Muriel Wells, Rhoda Woodward and Len!
Recently I was winding up curls happily whilst my mind was engaged with the glorious music of "The Messiah" issuing from my stereo player. I was determined to be successful this time, as a month previously I'd had to abandon the attempt, when curlers slithered out as fast as I put more in! Fortunately, as I was "water-winding", the only damage was a few wasted tissue-papers and some time!. This second attempt was a success, fortunately for my state of mind. Limp hair lowers my spirits and hair with bounce lifts them!
This is my great-great-aunt, Mary Ann CAMPBELL, born in 1839. She epitomises the no nonsense hairstyles of her generation.
I began reflecting on the miracle of the modern perming process --- and in particular the advent of the "Home Perm", which has been my salvation in the many out of the way places that I have lived. What miseries we have been spared, especially in the damp climate of England, when efforts to curl ones locks were speedily reduced to a pathetic draggle!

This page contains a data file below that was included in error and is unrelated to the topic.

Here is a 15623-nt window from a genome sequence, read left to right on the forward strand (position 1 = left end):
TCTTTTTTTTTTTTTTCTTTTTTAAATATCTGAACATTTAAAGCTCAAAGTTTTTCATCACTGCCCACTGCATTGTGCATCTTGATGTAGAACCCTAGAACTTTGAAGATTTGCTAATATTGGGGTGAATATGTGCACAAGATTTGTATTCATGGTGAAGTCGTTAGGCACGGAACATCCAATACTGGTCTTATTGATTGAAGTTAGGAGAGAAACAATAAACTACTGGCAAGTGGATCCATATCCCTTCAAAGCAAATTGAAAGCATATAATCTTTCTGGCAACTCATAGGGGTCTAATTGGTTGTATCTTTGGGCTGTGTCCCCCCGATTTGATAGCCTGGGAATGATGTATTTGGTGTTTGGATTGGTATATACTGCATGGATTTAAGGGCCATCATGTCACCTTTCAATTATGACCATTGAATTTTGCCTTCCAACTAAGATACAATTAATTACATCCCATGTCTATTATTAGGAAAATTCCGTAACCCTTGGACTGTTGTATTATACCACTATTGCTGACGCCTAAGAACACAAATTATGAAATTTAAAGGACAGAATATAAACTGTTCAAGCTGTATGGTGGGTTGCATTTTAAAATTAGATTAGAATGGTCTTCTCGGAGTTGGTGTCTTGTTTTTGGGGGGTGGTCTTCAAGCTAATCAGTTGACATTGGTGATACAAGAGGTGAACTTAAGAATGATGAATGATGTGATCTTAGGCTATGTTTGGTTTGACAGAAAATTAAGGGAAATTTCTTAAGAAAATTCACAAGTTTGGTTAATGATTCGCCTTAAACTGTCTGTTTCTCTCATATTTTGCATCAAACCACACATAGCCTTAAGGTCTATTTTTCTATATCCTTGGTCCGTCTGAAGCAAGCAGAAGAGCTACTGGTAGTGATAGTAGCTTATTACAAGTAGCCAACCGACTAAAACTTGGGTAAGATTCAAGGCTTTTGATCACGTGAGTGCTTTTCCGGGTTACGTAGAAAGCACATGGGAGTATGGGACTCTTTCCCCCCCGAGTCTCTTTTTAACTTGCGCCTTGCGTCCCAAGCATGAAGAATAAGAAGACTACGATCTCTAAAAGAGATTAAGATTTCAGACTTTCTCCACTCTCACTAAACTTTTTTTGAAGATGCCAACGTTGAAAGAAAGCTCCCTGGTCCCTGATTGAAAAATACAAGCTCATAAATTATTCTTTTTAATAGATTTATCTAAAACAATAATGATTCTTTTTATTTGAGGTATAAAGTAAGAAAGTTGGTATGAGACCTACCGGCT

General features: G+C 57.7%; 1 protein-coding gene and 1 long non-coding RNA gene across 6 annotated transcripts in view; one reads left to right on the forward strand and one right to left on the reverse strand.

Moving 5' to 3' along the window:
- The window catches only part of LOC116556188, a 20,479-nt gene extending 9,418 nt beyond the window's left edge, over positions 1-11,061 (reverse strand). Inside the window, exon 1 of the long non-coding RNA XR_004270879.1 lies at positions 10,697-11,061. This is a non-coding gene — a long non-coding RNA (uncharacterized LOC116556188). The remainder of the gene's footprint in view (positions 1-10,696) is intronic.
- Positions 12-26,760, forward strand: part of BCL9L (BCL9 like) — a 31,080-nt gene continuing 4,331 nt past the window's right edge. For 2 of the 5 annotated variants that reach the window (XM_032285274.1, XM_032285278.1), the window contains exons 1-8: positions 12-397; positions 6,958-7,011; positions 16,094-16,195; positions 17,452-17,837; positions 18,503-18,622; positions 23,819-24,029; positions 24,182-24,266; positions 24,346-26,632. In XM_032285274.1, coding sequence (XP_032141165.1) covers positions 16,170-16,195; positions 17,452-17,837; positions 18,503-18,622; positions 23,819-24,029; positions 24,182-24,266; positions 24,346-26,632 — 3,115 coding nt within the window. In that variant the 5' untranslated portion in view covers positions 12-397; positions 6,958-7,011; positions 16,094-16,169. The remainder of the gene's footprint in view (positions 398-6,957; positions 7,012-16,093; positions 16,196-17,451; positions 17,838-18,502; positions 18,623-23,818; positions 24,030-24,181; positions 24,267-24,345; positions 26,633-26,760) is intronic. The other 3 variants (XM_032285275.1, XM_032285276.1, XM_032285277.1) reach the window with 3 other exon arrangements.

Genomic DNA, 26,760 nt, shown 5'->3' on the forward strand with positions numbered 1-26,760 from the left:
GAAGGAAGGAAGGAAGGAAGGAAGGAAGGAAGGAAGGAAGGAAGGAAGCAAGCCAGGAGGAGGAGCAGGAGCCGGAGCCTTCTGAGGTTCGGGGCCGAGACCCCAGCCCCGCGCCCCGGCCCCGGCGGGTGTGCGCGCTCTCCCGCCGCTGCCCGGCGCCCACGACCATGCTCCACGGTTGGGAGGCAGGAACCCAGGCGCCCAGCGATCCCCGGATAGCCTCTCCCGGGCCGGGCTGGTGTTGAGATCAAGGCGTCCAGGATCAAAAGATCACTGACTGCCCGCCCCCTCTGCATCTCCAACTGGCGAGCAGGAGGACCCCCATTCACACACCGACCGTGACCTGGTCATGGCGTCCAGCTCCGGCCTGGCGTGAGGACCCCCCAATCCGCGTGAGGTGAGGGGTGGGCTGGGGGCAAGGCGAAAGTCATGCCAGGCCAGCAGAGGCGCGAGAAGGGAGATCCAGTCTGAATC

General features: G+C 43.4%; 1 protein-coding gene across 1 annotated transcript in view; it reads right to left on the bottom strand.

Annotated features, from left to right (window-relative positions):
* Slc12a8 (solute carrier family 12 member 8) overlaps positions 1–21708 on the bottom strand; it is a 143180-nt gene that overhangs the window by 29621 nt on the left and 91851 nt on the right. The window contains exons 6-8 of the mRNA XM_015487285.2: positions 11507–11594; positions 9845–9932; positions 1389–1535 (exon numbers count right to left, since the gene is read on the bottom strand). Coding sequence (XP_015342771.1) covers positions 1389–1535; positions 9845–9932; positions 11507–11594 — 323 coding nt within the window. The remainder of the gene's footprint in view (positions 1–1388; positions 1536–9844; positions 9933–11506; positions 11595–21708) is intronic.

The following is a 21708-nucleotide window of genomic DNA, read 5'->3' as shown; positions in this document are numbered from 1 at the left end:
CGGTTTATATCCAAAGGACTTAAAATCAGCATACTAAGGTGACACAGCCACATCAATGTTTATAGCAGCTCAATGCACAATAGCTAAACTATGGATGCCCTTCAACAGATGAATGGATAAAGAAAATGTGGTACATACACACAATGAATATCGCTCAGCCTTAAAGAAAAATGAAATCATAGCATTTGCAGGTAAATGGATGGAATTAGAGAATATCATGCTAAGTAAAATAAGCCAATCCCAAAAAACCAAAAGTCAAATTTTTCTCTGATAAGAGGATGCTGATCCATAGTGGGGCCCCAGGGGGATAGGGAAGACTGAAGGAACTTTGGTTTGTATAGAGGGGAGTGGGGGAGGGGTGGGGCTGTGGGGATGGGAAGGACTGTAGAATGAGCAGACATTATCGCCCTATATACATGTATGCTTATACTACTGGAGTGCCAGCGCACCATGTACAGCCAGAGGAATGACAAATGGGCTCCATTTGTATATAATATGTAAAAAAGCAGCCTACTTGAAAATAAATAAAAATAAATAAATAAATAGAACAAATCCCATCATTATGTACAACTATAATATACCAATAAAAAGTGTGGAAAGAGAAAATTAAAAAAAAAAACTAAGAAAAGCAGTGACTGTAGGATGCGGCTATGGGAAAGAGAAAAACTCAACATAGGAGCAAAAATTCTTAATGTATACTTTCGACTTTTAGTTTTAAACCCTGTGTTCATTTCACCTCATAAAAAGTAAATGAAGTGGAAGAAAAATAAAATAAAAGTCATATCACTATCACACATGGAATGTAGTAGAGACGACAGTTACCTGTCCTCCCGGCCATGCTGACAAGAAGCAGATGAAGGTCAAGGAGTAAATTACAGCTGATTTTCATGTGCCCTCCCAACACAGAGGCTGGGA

Sorting through my old photographs recently, I was interested in the ways that my forebears had coped with this!
Of course, though I don't claim descent from her, Godiva of my City of Coventry was fortunately blessed with a wealth of long wavy hair, which covered her nakedness! I have a LUCAS aunt and her cousin similarly blessed, although they didn't use their long tresses for that purpose! Instead, they boasted that they use to be able to sit on their hair!
Back to my Great Grandfather CAMPBELL's sisters. One had a demure central parting, whilst the rest drew their hair back severely from their faces into a bun. No-nonsense styles which coped admirably with everyday hard work --- and not a hint of vanity!
The next generation showed some softening of the styles. Hair was long and tied back with a ribbon when young. It might be plaited overnight to brush out next day, or wound up in rags to produce ringlets. Those with naturally curly or wavy hair were the lucky ones!
Fanny CAMPBELL, aged about 18